This kind of fighting appears to be escalating. Recently, a lot of Breitbart's reporting about McMaster has focused on allegations that he is hostile to Israel. Editor-in-chief Alex Marlow hosted uber-conservative columnist Caroline Glick on his podcast to bash McMaster as disloyal to both Israel and Trump. "He is pushing and getting implemented a policy, in relation to Israel," Glick said, "of realigning the United States away from its allies in the United States and in favor of Iran and Hezbollah."
Much of Breitbart's reporting has cited statements by the Zionist Organization of America (ZOA), a hard-right pro-Israel group. The ZOA put out a long report arguing that Cohen-Watnick and the rest are opposed to the Iran deal, which it believes is a disaster for Israel, and that McMaster was appointing people who supported keeping the deal in place.
"General McMaster should not maintain a position where he can continue to undermine President Trump's policies on Iran, Israel and the fight against 'radical Islamic terrorism' — a term that General McMaster believes should not even be used," the briefing argued.
The Israeli officials who have talked to the press seem not to see McMaster as hostile to their interests.
"Anyone who meets McMaster among us and is in contact with him is constantly impressed by how pro-Israeli he is," an anonymous Israeli security official told the newspaper Haaretz in August. "The connection with him is excellent."
But the campaign to paint McMaster as hostile to Israel seems to have real legs. The ZOA is funded by billionaire casino magnate Sheldon Adelson. An email between Adelson and ZOA President Mort Klein, reported by Axios's Jonathan Swanon August 19, shows that Adelson is fully on board with the group's campaign against McMaster.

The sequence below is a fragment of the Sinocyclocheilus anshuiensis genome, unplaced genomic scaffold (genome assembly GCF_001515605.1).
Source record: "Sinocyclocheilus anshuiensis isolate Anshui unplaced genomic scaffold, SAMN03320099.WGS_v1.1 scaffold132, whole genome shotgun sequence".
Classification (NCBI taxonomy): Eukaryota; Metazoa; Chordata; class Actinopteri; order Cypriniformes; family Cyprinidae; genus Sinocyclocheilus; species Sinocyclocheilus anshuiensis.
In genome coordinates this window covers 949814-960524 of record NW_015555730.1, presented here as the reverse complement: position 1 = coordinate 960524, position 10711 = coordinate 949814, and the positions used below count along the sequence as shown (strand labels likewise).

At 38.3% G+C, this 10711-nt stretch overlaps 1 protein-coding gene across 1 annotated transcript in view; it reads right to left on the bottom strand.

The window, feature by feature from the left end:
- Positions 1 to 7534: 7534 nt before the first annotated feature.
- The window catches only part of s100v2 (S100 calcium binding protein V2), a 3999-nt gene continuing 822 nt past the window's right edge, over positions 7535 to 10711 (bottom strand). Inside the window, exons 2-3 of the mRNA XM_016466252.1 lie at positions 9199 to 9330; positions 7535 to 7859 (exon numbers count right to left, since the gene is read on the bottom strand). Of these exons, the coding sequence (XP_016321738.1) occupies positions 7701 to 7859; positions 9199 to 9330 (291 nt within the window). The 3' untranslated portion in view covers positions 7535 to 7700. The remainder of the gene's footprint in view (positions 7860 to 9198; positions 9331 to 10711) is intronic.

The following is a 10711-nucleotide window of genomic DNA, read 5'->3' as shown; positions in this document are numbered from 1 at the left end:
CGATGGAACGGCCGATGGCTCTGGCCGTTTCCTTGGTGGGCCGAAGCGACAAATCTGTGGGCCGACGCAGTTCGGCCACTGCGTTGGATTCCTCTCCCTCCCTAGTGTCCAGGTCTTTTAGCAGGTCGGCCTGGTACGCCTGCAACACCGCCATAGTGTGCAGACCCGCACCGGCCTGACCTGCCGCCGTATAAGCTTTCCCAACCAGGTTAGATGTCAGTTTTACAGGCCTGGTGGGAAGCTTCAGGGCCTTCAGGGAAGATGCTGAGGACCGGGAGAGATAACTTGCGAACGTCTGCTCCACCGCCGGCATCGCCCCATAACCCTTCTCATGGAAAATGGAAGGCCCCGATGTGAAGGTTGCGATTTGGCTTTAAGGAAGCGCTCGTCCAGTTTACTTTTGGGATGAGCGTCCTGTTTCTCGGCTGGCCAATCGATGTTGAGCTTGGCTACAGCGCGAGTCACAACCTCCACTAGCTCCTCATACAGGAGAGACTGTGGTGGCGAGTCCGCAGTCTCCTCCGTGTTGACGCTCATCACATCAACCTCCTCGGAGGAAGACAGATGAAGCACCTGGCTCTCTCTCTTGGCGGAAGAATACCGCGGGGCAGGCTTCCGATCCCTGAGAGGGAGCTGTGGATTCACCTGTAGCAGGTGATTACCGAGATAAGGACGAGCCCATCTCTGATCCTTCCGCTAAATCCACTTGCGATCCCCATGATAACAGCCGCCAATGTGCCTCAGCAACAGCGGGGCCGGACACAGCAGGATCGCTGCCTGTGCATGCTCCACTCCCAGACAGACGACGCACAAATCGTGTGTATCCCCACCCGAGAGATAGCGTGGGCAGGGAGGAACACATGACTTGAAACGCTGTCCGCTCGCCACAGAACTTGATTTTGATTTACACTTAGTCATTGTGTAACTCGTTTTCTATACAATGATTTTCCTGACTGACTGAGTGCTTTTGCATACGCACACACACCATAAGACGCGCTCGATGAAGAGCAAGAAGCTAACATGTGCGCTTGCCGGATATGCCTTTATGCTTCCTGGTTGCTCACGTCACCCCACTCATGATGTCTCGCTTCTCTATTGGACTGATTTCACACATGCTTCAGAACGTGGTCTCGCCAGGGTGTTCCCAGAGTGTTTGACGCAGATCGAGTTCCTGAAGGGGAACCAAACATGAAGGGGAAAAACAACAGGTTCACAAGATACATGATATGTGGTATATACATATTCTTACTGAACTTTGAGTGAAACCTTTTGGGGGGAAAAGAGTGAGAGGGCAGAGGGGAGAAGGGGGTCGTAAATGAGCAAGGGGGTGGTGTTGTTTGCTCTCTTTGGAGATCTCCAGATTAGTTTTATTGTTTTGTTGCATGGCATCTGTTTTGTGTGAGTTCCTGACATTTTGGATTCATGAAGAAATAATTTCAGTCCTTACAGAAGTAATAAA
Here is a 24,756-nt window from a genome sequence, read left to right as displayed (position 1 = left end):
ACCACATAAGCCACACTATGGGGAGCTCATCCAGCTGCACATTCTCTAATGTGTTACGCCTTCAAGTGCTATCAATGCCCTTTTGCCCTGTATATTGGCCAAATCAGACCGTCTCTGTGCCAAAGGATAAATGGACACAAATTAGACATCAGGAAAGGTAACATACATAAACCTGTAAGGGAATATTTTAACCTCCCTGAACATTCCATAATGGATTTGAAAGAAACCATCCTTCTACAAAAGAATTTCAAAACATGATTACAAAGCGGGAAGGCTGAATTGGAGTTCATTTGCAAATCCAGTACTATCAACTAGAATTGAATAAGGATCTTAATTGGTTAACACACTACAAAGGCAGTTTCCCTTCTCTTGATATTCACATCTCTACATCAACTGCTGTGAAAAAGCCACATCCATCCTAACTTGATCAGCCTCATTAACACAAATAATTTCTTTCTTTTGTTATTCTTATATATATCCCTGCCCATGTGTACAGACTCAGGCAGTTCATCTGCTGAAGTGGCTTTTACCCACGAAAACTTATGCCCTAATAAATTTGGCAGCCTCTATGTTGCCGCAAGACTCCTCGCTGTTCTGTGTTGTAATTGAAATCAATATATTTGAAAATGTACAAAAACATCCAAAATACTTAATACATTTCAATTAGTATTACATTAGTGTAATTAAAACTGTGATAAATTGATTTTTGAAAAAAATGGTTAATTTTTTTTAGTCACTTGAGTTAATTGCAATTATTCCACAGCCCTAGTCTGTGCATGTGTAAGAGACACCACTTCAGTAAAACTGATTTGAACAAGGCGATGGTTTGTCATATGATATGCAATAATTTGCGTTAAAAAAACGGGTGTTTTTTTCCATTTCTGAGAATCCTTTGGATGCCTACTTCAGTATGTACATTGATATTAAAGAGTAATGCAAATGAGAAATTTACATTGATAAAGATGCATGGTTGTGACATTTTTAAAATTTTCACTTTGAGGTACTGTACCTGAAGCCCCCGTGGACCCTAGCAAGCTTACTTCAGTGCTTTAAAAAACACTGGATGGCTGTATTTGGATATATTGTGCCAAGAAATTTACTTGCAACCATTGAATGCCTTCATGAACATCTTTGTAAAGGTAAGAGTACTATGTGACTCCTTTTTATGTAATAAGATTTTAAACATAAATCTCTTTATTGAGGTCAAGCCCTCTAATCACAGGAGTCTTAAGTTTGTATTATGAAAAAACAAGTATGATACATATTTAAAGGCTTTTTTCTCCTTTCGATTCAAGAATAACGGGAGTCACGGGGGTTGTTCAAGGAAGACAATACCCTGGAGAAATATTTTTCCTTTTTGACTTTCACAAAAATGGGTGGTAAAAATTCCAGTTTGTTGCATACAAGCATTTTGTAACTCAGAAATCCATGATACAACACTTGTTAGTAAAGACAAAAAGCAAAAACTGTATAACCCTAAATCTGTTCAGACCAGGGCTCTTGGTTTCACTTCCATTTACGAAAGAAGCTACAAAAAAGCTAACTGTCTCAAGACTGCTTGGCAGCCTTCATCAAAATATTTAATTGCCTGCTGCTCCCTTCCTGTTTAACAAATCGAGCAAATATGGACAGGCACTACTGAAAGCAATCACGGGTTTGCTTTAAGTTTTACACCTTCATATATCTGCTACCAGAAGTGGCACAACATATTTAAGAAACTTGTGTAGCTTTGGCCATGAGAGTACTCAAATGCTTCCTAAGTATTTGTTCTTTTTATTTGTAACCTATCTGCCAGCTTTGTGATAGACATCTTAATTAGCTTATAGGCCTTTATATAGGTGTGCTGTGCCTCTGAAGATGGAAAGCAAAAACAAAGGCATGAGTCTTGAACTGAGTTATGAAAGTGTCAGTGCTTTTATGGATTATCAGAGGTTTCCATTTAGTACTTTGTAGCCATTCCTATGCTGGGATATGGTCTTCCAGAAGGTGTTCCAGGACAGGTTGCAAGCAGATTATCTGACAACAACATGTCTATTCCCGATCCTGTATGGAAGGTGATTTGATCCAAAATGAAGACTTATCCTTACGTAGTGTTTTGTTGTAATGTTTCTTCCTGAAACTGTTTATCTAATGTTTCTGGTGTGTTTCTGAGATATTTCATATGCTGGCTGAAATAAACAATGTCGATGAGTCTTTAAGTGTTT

"Now that I have talked to somebody with personal experience with McMaster, I support your efforts," Adelson told Klein.
The cryptic email is a big deal. Adelson is, as Swan writes, probably the most significant donor in the Republican Party. If he's aligning with Breitbart due to the "McMaster is anti-Israel" argument, that has the potential to amplify the argument within the right and create even more issues for McMaster and his staff to respond to.
The main upshot is that this will take up a lot of valuable time and money. The greatest effect might be on McMaster's lower-level staff, who have been targeted in some stories in the right-wing press already. Unlike their boss, they're not used to high-level attention, which means articles criticizing them as a way to get at their boss (especially in personal terms) can bite.
"It's never great to demoralize your own national security staff," Exum says. "That doesn't serve the president; it doesn't serve the country."
But ultimately, it's very hard to know what's coming in this situation. When I asked Musgrave whether he could think of any historical precedent for this kind of conflict — a senior White House aide leaving and sparking an intraparty war against one of their former colleagues, using the media as a primary weapon — he drew a blank.
"I can't think of anything like this because there's never been anyone like Bannon in the White House," Musgrave said. "We're all sailing in uncharted waters."